Time travel now available in downtown Mesa. Tickets start at $5. Check out ancient Greece, medieval Europe or Iowa farmland in the 1950s. Experience emotional cataclysms. Laugh. Cry. Drama guaranteed.
And ride in comfort — carried by the sound of the human voice at the Mesa Storytelling Festival.
THE ART FORM GOES WAY BACK
"It’s probably the oldest art form," says Don Doyle, a storyteller himself and one of many coordinators of the 3-year-old event this weekend at Centennial Hall Plaza at Mesa Centennial Center. "(Ancient storytellers) probably didn’t think of it as an art form, but it became one."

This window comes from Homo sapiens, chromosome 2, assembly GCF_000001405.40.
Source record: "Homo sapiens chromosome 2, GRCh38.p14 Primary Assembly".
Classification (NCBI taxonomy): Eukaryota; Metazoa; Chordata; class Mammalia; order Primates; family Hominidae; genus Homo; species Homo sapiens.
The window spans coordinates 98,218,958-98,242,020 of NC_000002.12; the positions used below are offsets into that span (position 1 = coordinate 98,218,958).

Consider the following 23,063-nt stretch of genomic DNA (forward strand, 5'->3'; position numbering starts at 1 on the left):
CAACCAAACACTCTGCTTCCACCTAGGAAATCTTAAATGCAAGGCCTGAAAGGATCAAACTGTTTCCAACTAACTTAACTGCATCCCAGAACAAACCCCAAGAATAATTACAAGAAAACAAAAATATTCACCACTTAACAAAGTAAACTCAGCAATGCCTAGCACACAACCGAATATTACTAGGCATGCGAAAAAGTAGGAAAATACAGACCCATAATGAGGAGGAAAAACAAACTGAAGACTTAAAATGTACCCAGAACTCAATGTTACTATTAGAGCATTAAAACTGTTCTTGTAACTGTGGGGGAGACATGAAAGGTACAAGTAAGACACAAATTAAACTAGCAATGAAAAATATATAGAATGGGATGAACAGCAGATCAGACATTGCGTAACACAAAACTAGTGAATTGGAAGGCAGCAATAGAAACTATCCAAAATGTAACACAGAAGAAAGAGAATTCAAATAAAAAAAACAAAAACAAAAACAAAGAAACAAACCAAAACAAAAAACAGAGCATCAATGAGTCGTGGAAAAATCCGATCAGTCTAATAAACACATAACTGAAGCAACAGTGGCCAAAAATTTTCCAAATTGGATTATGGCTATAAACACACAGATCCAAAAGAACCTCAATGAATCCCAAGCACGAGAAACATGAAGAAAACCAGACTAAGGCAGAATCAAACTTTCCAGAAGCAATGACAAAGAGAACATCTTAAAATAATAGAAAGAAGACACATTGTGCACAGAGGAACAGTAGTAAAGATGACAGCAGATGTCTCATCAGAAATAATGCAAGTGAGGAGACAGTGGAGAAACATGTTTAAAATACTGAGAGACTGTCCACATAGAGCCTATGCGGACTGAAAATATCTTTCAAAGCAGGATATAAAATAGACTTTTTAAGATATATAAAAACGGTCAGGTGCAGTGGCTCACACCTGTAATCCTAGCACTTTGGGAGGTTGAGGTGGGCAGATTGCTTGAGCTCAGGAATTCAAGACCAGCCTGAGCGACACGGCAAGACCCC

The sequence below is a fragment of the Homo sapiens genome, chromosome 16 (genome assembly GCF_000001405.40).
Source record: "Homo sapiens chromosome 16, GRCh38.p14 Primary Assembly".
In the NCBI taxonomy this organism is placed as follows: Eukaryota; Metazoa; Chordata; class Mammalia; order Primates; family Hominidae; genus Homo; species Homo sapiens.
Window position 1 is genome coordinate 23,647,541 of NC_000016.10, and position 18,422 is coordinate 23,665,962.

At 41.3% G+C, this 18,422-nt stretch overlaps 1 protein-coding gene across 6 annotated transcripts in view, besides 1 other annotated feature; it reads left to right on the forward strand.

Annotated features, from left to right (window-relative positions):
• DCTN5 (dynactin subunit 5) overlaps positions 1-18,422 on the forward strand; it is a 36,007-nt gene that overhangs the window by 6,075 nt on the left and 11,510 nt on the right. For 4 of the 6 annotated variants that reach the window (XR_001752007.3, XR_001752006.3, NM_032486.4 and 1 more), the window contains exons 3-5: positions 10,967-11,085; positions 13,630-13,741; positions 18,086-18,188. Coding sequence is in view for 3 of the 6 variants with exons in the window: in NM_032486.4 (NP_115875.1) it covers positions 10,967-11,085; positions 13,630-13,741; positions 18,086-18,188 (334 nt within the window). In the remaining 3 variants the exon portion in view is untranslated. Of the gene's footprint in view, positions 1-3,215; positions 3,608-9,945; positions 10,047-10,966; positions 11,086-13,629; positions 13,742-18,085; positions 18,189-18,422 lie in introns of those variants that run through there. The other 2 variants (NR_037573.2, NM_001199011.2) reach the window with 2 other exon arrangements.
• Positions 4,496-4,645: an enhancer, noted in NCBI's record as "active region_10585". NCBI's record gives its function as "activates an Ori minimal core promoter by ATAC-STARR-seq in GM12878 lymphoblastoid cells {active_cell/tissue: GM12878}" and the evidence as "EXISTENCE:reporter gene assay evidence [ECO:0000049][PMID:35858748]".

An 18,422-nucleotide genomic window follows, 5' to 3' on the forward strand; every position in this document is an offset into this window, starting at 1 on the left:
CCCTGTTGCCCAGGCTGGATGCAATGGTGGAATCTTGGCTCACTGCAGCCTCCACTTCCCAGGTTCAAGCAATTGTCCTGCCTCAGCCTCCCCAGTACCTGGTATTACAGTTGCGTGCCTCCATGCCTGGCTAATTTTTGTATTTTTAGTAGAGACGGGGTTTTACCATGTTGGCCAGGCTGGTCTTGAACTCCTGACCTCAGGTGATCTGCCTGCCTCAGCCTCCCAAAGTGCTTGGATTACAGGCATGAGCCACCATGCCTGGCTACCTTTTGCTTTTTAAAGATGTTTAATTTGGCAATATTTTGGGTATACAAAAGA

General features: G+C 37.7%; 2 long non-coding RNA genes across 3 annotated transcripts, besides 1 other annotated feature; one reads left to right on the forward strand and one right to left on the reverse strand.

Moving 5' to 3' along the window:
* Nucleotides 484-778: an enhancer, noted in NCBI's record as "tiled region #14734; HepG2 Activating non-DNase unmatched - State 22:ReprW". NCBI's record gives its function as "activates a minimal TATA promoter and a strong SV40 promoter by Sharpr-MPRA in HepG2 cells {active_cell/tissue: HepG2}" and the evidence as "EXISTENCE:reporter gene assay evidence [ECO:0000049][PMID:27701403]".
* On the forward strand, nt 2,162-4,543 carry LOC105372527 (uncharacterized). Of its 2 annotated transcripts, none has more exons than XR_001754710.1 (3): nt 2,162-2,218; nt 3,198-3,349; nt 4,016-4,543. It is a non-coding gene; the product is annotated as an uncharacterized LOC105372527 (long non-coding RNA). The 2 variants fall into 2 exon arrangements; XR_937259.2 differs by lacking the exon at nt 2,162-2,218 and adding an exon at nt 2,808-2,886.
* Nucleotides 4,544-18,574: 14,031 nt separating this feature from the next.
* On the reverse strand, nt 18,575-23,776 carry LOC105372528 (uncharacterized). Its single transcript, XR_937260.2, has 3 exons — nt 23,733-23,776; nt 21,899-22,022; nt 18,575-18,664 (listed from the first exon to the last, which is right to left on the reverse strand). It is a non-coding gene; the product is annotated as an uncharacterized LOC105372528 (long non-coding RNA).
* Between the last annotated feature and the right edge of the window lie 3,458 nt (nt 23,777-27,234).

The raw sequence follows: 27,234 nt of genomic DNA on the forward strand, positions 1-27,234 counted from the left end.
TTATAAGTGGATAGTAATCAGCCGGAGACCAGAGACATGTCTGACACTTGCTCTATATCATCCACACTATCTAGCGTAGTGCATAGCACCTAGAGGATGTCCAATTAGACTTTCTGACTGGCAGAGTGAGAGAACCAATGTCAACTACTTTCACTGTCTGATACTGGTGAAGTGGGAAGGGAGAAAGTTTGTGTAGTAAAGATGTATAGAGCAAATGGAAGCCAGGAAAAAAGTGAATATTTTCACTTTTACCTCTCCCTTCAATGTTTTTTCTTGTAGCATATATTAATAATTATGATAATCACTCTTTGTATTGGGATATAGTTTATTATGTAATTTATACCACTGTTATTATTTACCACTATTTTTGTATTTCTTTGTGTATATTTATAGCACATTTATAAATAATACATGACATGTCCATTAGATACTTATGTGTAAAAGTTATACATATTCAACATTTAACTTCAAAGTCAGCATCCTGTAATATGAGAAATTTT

Storytelling is part audio literature, part oral history and part performance art. Sometimes singing, drum-banging and puppets are involved.
"And some storytellers combine all that," says Doyle, a Mesa resident and retired university theater professor. "We have one high school storyteller who’s a tap dancer — and he’s incorporated that into his story."
COMMUNICATING ON MANY LEVELS
Even deaf people enjoy storytelling, which is why this year an American Sign Language interpreter will be in one of the tents, Doyle says.
These aren’t history lectures, church sermons or motivational speeches. Storytelling is a performance. A performance that takes you somewhere and sometimes — ideally, says Doyle — leaves the listeners a little wiser.
Mesa Storytelling Festival
When: 9:45 a.m. to 8:30 p.m. today, 10 a.m. to 8:30 p.m. Saturday
Where: Centennial Hall Plaza, 201 N. Center St., Mesa
Cost: $5 to $75
Information: (480) 644-6500. Full schedule at